Friday News Round-Up: Size Doesn’t Matter in Marketing, Facebook Takes on Telcos

by | Aug 12, 2011 | Blog, Blog Archive | 0 comments

Here’s this week’s round-up of “must read” news stories for marketers.  What makes these stories stand out?  They offer key information or lessons that multi-channel distributed marketing organizations should take to heart.

  1. Facebook Launches SMS Service —  This week, Facebook launched Facebook Messenger, a free app that lets users access Facebook messages from their phone without installing Facebook Mobile.  It’s the first time Facebook has unbundled one service from the rest of its services, and the media reaction has been mixed at best.  Some love it, because it simplifies the process of checking for messages without waiting while your friends photos attempt to load onto your mobile device.  Others hate it, preferring more traditional messaging services.  The lesson for marketers:  Don’t be afraid to simplify things.  Instead of trying to use a firehose to deliver content to your audience, think about ways to send them just the parts of your message that are most relevant to them.  As more and more people check email on mobile phones (88.5% of all email users now check mail on a hand-held device, according to one survey), short and simple is becoming more and more important.
  2. The Copyright Wars Heat Up –  This week was full of stories about the copyright wars, as enforcement actions stepped up.  Here are two news stories that have lessons for marketers.  A new report shows that more than 200,000 John Does — unnamed defendants — now face copyright infringement litigation from a variety of sources.  Senator John McCain and several others have pledged their support for the Protect IP Bill, a measure that would require search engines, ISP’s and other services to proactively block access to sites where copyright infringement takes place.  The lesson for marketers:  As copyright holders and legislators tighten the enforcement noose on pirate web sites and scofflaws, corporate marketers and website managers may be caught in the net.  Anyone who markets products or services online has to be vigilant about protecting other people’s copyrights if they don’t want to wind up becoming collateral damage in the copyright wars.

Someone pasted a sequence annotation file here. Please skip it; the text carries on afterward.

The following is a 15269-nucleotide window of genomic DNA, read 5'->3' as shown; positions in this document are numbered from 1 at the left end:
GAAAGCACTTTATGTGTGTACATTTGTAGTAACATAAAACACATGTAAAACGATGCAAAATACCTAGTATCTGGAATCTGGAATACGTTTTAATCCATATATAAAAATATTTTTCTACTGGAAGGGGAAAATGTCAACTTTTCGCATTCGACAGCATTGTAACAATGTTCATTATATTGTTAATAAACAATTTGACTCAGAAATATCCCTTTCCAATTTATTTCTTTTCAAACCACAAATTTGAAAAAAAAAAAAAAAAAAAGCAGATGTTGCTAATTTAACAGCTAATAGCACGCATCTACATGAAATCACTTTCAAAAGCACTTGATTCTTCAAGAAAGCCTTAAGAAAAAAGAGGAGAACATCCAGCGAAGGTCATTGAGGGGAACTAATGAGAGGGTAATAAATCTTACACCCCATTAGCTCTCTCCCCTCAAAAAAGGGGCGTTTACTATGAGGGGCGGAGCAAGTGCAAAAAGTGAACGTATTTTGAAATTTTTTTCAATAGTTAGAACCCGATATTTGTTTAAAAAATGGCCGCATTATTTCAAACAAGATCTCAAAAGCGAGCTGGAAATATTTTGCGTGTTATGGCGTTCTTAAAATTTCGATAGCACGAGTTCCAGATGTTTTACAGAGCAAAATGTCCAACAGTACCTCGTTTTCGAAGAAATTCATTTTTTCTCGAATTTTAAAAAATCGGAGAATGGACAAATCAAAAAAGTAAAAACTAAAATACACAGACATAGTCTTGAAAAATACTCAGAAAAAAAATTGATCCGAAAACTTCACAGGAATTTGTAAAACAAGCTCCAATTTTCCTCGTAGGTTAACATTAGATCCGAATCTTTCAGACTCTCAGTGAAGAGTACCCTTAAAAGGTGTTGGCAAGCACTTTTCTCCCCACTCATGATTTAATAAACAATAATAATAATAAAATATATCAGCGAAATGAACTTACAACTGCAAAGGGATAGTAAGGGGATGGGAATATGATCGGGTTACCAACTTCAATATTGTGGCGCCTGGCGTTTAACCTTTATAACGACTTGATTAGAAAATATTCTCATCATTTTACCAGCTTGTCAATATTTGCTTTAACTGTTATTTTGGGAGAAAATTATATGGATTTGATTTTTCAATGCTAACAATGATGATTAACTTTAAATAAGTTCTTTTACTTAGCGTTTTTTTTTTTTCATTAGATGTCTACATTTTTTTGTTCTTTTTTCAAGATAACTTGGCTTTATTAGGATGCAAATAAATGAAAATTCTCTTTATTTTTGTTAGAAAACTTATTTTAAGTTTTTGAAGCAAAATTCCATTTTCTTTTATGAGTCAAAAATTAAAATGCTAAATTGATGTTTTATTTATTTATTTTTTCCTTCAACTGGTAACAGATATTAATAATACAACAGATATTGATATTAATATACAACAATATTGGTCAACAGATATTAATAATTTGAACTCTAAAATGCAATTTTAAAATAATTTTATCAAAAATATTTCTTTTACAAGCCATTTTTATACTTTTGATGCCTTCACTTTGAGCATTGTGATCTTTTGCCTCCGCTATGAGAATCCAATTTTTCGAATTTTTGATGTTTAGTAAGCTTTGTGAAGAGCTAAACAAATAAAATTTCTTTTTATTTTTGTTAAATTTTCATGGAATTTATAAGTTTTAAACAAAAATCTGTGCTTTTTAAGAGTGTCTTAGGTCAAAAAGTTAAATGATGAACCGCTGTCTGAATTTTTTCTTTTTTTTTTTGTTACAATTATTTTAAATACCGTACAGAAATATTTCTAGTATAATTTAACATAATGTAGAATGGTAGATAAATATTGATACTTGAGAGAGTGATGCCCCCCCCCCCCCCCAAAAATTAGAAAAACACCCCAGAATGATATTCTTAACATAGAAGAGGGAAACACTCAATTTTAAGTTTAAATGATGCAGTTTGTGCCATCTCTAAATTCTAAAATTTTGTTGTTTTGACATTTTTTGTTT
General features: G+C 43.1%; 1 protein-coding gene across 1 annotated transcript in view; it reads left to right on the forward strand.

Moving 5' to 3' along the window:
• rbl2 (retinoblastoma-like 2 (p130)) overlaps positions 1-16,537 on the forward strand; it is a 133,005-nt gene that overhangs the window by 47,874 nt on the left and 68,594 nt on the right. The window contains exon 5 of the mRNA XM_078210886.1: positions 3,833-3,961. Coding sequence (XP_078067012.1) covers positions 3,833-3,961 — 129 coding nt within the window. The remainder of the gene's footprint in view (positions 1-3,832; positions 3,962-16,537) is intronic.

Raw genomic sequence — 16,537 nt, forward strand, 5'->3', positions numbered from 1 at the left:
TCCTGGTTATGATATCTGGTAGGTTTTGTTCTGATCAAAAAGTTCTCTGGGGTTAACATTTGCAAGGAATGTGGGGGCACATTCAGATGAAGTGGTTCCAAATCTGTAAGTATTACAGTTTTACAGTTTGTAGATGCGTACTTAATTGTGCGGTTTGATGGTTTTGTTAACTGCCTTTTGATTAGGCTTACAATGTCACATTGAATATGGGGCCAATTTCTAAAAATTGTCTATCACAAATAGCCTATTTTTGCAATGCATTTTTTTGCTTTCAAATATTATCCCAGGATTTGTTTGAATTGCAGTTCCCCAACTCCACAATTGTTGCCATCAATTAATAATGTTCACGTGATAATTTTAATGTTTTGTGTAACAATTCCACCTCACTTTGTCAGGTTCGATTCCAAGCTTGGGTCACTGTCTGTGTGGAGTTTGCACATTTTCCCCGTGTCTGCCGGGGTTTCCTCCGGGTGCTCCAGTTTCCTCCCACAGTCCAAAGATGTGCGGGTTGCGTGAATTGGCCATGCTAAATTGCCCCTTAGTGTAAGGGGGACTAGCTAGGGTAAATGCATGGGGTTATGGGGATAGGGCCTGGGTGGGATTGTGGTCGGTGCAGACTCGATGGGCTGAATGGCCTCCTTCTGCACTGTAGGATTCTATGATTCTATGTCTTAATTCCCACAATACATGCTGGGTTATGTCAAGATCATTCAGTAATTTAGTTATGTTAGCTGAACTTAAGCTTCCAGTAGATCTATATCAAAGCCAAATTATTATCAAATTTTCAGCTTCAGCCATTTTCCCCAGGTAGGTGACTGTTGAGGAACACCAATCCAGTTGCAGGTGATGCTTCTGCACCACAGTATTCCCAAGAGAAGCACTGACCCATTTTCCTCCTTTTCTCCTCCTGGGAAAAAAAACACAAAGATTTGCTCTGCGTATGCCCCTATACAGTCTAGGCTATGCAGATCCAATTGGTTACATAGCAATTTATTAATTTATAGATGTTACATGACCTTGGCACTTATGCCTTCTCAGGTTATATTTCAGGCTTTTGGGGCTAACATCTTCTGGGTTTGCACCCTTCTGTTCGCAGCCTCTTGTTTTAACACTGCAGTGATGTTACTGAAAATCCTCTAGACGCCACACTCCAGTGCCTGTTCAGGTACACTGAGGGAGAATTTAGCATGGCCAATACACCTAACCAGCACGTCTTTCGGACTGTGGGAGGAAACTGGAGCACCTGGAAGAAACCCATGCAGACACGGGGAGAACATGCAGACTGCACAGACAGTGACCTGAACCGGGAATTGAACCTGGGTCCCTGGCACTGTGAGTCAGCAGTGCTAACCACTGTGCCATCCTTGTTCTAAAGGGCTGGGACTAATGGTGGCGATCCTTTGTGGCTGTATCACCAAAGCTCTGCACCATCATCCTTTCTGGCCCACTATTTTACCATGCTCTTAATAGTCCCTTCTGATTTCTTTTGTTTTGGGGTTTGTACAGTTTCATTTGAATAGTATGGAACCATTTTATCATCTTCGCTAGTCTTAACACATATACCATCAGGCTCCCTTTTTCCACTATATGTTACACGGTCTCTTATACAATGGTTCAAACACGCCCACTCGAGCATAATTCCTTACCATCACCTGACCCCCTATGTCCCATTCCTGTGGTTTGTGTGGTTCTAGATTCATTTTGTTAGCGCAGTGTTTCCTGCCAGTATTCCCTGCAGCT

3. Size Doesn’t Matter in Marketing: A new survey tracks multi-channel marketing sophistication among non-profits, and concludes that size doesn’t equal reach, success, or marketing automation prowess. The report says that integrated marketing sophistication and size do not closely correlate. There are some large organizations where integrated marketing is in its infancy, while some smaller organizations are more advanced in their practices.  What is critical is tracking, analyzing, and understanding interactions with the target audience, the survey concludes. The lesson for marketers:  Most multi-channel marketing automation solutions include a range of tracking analytics and reporting metrics.  The question in many companies is whether or not they have the bandwidth and expertise to understand and act on the data they’re collecting.  It’s one reason why professional services engagements continue to be a key part of many successful distributed multi-channel marketing automation initiatives.
  4. Customer Experience Management (CXM) is Critical —  A corporate press release this week included excerpts from a February report from Forrester Research, and it’s that six-month old date which seems to be newsworthy.  Web content management is now commoditized, the report says.  The key today is a website that supports rich, contextual, engaging, cross-channel experiences. The growth of new content types, the emergence of new channels, and the increased expectations of customers all drive this significant change in, according to Forrester.   The lesson for marketers:  Customer experience management (CXM) needs, including multichannel delivery, content targeting, analytics, and integration with other CXM technologies should be built into company websites.  One reason is that as consumers — not corporations — control social media, so consumers have come to expect that they will be able to control all of their online interactions.  It’s one reasons that the abandonment rate for sign-up forms that require contact data is declining — and also the reason that 58% of email users report having a separate junk email box they use as their “sign up” address, while just 12% have separate personal and business email boxes.
  5. Looking for Inspiration Just Got Easier — Silicon Valley Twitter and social media marketing guru Steve Farnsworth (@Steveology) interviewed Joe Chernov, VP of Content Marketing at Eloqua on his blog this week.  The subject was where content marketers could look for inspiration, and Chernov talked about, a recommendations engine that looks as the social media profiles of people you follow in social media, and offers suggestions for sites, articles, posts, and other content on a topic you’re interested in.   The lesson for marketers: Aside from the tip about, this is a great example of what LIMRA’s Steve Selby talked about in a webinar earlier this week.  Selby said that generosity — remembering that social media isn’t all about “me,” but rather all about the audience, and freely sharing good ideas and inspiration from others — is the cornerstone of building your online network.   Steve Farnsworth is a master at this — a generous retweeter and giver of credit to others.  As a result, his blog and Tweets are themselves often retweeted and shared.  More germane to what Steve Selby had to say, however, is the fact that it’s just the right thing to do.